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Mathay vs Consolidated Bank & Trust Company

The complaint in this case, filed on December 24, 1963 as a class suit. It
stemmed when stockholders in the Consolidated Mines, Inc. including the plaintiffs-
appellants, passed a Resolution organizing Consolidated Bank & Trust Co. and that
all stockholders who were legally qualified to become stockholders, would be
entitled to subscribe to the capital stock of the proposed Bank; that the Board of
Directors of the CMI be authorized to declare a "special dividend" in an amount it
would fix, which the subscribing stockholders might authorize to be paid directly to
the treasurer of the proposed Bank in payment of the subscriptions; that the
President and members of the Board of Directors of the CMI, who are the
individuals-defendants-appellees in the instant case, constituted themselves as the
Interim Board of Organizers; that said Board sent out to the CMI stockholders,
including the plaintiffs-appellants, circular letters with "Pre-Incorporation
Agreement to Subscribe" forms that provided that the payment of the subscription
should be made in cash from time to time or by the application of the special
dividend declared by the CMI, and that the subscription must be made within the
specified period, otherwise such subscription right shall be deemed to have been
thereby ipso facto waived and released in favor of the Board of Organizers of the
Defendant Bank and their assignees; that the plaintiffs-appellants accomplished and
filed their respective "Pre-Incorporation Agreement to Subscribe" and paid in full
their subscriptions.

The Board of Organizers caused the execution of the Articles of Incorporation

of the proposed Bank indicating an original subscription of shares and paid only by
six of the individuals-defendants-appellees thereby excluding the plaintiffs-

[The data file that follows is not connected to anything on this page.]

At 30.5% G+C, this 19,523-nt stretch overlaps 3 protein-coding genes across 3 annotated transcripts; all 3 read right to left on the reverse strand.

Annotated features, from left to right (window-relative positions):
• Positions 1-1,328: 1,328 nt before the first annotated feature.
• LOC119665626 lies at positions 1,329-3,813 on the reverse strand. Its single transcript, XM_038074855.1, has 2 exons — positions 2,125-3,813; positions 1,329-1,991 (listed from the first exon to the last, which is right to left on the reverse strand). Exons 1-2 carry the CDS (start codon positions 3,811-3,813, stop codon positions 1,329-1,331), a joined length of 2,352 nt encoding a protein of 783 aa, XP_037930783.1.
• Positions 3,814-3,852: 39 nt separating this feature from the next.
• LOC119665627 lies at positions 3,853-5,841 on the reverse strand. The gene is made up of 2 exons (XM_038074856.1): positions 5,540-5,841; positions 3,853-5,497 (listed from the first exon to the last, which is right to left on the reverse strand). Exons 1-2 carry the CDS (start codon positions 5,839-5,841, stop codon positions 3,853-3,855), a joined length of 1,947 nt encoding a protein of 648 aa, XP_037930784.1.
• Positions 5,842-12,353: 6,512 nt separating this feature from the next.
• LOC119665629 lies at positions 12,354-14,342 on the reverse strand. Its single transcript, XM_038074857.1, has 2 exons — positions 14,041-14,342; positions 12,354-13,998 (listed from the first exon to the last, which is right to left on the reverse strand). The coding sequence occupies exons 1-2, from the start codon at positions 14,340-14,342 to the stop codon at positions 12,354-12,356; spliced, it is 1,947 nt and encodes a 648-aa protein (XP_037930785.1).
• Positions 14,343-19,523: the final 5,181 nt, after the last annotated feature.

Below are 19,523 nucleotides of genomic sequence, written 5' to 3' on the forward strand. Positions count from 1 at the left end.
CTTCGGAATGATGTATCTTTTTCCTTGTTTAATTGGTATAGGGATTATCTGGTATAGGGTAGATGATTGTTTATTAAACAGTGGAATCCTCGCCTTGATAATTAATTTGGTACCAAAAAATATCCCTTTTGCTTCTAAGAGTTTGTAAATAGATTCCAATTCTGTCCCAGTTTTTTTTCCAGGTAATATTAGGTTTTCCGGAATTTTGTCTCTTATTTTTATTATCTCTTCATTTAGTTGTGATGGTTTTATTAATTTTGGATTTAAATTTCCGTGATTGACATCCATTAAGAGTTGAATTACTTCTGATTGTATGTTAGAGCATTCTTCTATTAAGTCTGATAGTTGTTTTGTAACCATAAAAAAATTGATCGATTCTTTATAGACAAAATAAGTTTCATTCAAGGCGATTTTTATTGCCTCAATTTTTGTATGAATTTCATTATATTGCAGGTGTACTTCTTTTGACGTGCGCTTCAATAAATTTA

appellants and the other CMI subscribing stockholders who had already subscribed
that the execution of said Articles of Incorporation was "in violation of law and in
breach of trust and contractual agreement as a means to gain control of Defendant
Bank by Defendant Individuals and persons or entities chosen by them and for their
personal profit or gain in disregard of the rights of Plaintiffs and other CMI
Subscribing Stockholders and that as of the date of the Complaint, the plaintiffs-
appellants and other CMI subscribing stockholders had been denied the right to
subscribe at par value, in proportion to their equities established under their
respective "Pre-Incorporation Agreements to Subscribe" to the capital stock.

On February 7, 1964 defendants-appellees filed a motion to dismiss on the

grounds that (a) plaintiffs-appellants had no legal standing or capacity to institute
the alleged class suit.

In its order, dated March 21, 1964, the trial court granted the motion to
dismiss, holding, among other things, that the class suit could not be maintained
because of the absence of a showing in the complaint that the plaintiffs-appellants
were sufficiently numerous and representative, and that the complaint failed to
state a cause of action.
Hence the petition.
Whether the instant action could be maintained as a class suit.

The necessary elements for the maintenance of a class suit are accordingly:

1) that the subject matter of the controversy be one of common or

general interest to many persons, and
2) that such persons be so numerous as to make it impracticable to bring
them all to the court.

By the phrase "subject matter of the action" is meant "the physical facts,
the things real or personal, the money, lands, chattels, and the like, in
relation to which the suit is prosecuted, and not the delict or wrong
committed by the defendant.

The interest that appellants, plaintiffs and intervenors, and the CMI stockholders had
in the subject matter of this suit — the portion of stocks offering of the Bank left
unsubscribed by CMI stockholders who failed to exercise their right to subscribe on
or before January 15, 1963 — was several , not common or general in the sense
required by the statute. Each one of the appellants and the CMI stockholders had
determinable interest; each one had a right, if any, only to his respective portion of the
stocks. No one of them had any right to, or any interest in, the stock to which another was